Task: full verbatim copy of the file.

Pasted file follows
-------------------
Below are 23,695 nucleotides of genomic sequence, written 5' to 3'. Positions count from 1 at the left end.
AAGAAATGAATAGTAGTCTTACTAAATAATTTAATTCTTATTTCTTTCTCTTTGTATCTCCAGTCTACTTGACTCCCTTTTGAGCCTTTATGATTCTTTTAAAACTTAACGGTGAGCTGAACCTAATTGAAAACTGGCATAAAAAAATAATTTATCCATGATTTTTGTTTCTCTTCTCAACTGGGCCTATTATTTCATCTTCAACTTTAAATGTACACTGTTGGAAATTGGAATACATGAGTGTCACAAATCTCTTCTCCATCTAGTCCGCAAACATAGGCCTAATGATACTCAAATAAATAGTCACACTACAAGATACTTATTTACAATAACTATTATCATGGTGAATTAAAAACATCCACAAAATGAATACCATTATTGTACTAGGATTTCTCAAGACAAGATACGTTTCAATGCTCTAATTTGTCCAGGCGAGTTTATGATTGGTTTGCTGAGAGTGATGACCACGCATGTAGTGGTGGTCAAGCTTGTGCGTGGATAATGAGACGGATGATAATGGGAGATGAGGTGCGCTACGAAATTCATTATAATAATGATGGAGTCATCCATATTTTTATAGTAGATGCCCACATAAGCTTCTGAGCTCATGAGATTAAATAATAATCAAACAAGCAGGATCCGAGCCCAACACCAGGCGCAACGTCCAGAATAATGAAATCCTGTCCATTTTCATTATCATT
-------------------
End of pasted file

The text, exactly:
Below are 23,695 nucleotides of genomic sequence, written 5' to 3'. Positions count from 1 at the left end.
AAGAAATGAATAGTAGTCTTACTAAATAATTTAATTCTTATTTCTTTCTCTTTGTATCTCCAGTCTACTTGACTCCCTTTTGAGCCTTTATGATTCTTTTAAAACTTAACGGTGAGCTGAACCTAATTGAAAACTGGCATAAAAAAATAATTTATCCATGATTTTTGTTTCTCTTCTCAACTGGGCCTATTATTTCATCTTCAACTTTAAATGTACACTGTTGGAAATTGGAATACATGAGTGTCACAAATCTCTTCTCCATCTAGTCCGCAAACATAGGCCTAATGATACTCAAATAAATAGTCACACTACAAGATACTTATTTACAATAACTATTATCATGGTGAATTAAAAACATCCACAAAATGAATACCATTATTGTACTAGGATTTCTCAAGACAAGATACGTTTCAATGCTCTAATTTGTCCAGGCGAGTTTATGATTGGTTTGCTGAGAGTGATGACCACGCATGTAGTGGTGGTCAAGCTTGTGCGTGGATAATGAGACGGATGATAATGGGAGATGAGGTGCGCTACGAAATTCATTATAATAATGATGGAGTCATCCATATTTTTATAGTAGATGCCCACATAAGCTTCTGAGCTCATGAGATTAAATAATAATCAAACAAGCAGGATCCGAGCCCAACACCAGGCGCAACGTCCAGAATAATGAAATCCTGTCCATTTTCATTATCATT